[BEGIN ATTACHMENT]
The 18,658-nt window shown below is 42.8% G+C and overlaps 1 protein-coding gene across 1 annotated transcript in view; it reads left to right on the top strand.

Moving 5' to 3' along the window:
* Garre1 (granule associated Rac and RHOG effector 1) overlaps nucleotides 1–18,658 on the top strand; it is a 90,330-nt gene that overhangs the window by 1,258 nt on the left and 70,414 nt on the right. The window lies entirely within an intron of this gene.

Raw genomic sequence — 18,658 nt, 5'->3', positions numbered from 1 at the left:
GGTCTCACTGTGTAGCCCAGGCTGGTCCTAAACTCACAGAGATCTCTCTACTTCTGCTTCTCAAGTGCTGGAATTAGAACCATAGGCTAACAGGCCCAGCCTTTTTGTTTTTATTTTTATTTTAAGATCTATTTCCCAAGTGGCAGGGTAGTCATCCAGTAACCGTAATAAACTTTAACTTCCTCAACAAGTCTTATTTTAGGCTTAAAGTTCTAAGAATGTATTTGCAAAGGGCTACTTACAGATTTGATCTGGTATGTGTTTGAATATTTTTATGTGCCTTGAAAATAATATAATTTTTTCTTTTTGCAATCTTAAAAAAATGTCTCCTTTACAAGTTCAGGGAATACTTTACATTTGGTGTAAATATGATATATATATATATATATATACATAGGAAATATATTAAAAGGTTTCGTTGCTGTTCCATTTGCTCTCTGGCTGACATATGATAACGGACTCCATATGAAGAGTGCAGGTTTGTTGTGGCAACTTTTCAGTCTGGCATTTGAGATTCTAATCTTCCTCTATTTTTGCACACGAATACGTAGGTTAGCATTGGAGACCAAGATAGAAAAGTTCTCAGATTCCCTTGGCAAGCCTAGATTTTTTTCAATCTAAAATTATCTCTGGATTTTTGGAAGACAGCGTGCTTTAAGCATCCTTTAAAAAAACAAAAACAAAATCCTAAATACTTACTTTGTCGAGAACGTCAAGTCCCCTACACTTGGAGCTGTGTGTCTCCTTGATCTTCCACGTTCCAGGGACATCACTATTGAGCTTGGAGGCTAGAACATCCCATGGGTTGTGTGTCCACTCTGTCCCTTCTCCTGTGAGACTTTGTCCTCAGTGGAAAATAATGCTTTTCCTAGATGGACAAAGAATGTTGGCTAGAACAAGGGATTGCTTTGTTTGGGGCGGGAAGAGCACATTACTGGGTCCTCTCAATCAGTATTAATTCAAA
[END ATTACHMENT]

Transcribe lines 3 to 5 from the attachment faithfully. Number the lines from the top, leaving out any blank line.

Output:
* Garre1 (granule associated Rac and RHOG effector 1) overlaps nucleotides 1–18,658 on the top strand; it is a 90,330-nt gene that overhangs the window by 1,258 nt on the left and 70,414 nt on the right. The window lies entirely within an intron of this gene.

Raw genomic sequence — 18,658 nt, 5'->3', positions numbered from 1 at the left:
GGTCTCACTGTGTAGCCCAGGCTGGTCCTAAACTCACAGAGATCTCTCTACTTCTGCTTCTCAAGTGCTGGAATTAGAACCATAGGCTAACAGGCCCAGCCTTTTTGTTTTTATTTTTATTTTAAGATCTATTTCCCAAGTGGCAGGGTAGTCATCCAGTAACCGTAATAAACTTTAACTTCCTCAACAAGTCTTATTTTAGGCTTAAAGTTCTAAGAATGTATTTGCAAAGGGCTACTTACAGATTTGATCTGGTATGTGTTTGAATATTTTTATGTGCCTTGAAAATAATATAATTTTTTCTTTTTGCAATCTTAAAAAAATGTCTCCTTTACAAGTTCAGGGAATACTTTACATTTGGTGTAAATATGATATATATATATATATATATACATAGGAAATATATTAAAAGGTTTCGTTGCTGTTCCATTTGCTCTCTGGCTGACATATGATAACGGACTCCATATGAAGAGTGCAGGTTTGTTGTGGCAACTTTTCAGTCTGGCATTTGAGATTCTAATCTTCCTCTATTTTTGCACACGAATACGTAGGTTAGCATTGGAGACCAAGATAGAAAAGTTCTCAGATTCCCTTGGCAAGCCTAGATTTTTTTCAATCTAAAATTATCTCTGGATTTTTGGAAGACAGCGTGCTTTAAGCATCCTTTAAAAAAACAAAAACAAAATCCTAAATACTTACTTTGTCGAGAACGTCAAGTCCCCTACACTTGGAGCTGTGTGTCTCCTTGATCTTCCACGTTCCAGGGACATCACTATTGAGCTTGGAGGCTAGAACATCCCATGGGTTGTGTGTCCACTCTGTCCCTTCTCCTGTGAGACTTTGTCCTCAGTGGAAAATAATGCTTTTCCTAGATGGACAAAGAATGTTGGCTAGAACAAGGGATTGCTTTGTTTGGGGCGGGAAGAGCACATTACTGGGTCCTCTCAATCAGTATTAATTCAAA